OWASP Developer Guide



LINNDUN GO is a card game used to help derive privacy requirements during the software development life cycle. The LINNDUN GO card set can be downloaded as a PDF and then printed out.


LINDDUN GO helps identify potential privacy threats based on the key LINDDUN threats to privacy:

  • Linking
  • Identifying
  • Non-repudiation
  • Detecting
  • Data Disclosure
  • Unawareness
  • Non-compliance

LINNDUN GO is similar to OWASP Cornucopia in that it takes the form of a set of cards that can be used to gamify the process of identifying application privacy / security requirements. The deck of 33 cards are arranged in suits that match each category of threats to privacy, and there is a set of rules to structure the game sessions. Each LINDDUN GO card illustrates a single common privacy threat and suggested remediations.

Why use it?

LINDDUN is an approach to threat modeling from a privacy perspective. It is a methodology that is useful to structure and guide the identification of threats to privacy, and also helps with suggestions for the mitigation of any threats.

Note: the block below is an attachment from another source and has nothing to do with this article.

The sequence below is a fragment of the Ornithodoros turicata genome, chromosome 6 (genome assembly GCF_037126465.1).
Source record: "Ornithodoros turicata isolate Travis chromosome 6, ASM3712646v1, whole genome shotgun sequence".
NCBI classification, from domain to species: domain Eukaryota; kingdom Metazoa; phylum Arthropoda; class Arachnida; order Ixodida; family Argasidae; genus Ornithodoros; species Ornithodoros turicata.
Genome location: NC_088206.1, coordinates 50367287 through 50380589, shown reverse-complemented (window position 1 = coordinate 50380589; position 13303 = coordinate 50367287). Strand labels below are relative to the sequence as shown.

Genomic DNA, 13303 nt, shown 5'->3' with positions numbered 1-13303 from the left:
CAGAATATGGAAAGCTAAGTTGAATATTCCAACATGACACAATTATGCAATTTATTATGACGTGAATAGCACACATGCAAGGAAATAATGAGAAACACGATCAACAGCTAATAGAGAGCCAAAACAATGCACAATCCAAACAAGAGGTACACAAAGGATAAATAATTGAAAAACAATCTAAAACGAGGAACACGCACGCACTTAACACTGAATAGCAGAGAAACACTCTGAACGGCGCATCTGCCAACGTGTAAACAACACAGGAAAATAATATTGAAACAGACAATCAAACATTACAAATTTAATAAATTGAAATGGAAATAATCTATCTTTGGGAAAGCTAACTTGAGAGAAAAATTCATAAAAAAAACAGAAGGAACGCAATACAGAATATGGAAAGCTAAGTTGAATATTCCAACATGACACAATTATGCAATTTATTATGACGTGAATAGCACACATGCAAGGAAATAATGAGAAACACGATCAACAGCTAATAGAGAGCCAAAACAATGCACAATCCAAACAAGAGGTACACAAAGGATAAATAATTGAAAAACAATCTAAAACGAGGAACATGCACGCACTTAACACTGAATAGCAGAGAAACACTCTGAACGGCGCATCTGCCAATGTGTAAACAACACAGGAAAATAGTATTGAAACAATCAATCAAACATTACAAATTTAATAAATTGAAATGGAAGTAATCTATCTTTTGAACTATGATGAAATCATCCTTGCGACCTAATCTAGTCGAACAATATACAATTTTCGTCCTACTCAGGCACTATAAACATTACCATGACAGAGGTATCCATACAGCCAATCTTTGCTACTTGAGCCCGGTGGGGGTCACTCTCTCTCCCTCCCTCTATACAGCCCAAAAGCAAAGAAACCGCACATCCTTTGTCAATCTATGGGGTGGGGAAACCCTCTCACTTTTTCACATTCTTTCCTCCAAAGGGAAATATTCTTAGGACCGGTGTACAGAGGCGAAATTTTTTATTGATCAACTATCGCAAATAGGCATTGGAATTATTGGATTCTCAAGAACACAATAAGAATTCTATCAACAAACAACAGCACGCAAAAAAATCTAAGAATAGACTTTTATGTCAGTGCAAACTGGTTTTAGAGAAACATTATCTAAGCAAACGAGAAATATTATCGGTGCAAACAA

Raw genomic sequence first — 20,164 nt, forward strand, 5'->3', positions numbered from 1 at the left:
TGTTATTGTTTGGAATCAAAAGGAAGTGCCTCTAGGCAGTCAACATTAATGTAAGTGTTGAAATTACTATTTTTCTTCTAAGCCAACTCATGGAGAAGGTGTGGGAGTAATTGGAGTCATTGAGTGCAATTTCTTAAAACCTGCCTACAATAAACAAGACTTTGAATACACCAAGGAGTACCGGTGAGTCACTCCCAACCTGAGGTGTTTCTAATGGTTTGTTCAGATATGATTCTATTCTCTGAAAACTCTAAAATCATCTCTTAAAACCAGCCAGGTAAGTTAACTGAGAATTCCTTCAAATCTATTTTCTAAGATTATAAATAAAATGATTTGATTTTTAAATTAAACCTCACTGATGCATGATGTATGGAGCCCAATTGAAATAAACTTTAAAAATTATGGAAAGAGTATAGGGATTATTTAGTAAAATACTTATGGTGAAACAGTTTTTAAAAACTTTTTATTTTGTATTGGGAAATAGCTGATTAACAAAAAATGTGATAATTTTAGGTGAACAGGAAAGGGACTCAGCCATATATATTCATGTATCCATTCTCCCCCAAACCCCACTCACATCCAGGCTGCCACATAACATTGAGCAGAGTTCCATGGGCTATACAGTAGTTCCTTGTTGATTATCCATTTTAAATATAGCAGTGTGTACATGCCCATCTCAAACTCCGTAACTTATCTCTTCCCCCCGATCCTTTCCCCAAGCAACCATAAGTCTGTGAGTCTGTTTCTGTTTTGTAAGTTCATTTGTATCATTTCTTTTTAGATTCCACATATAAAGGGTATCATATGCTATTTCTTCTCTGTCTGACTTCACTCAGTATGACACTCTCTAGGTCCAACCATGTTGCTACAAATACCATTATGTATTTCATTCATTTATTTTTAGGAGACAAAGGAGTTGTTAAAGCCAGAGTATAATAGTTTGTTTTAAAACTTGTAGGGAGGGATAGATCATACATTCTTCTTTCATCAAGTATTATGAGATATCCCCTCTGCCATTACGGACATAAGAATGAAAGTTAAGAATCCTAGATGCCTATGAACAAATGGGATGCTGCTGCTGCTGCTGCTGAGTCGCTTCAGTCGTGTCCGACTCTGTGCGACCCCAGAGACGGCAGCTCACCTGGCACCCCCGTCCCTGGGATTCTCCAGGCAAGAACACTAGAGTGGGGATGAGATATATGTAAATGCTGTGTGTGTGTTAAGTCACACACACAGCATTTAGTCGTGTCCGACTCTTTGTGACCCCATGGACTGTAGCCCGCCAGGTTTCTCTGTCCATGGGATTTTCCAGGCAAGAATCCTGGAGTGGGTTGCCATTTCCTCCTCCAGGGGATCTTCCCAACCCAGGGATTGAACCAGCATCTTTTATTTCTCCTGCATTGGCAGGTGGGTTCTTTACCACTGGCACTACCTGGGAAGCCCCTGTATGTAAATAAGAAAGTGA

LINDDUN GO gamifies this approach to privacy with a set of cards and rules to guide the identification process for threats to the privacy provided by the application. This is a change to other established processes and provides a different and useful perspective to the system.

How to use LINDDUN GO

The idea for a LINDDUN GO is that it is played in person by a diverse team with as varied a set of viewpoints as possible. The advice from the LINDDUN GO ‘getting started’ instructions is that this team contains some or all of:

  • domain experts
  • system architects
  • developers
  • the Data Protection Officer (DPO)
  • legal experts
  • the Chief Information Security Officer (CISO)
  • privacy champions

The application should have already been described by an architecture diagram or data flow diagram so that the players have something to refer to during the game. Download and printout the deck of cards.

Follow the set of rules to structure the game session, record the outcome and act on it. The outcome of the game is to identify possible privacy threats and propose remediations; as well as having a good time of course.

The OWASP Developer Guide is a community effort; if there is something that needs changing then submit an issue or edit on GitHub.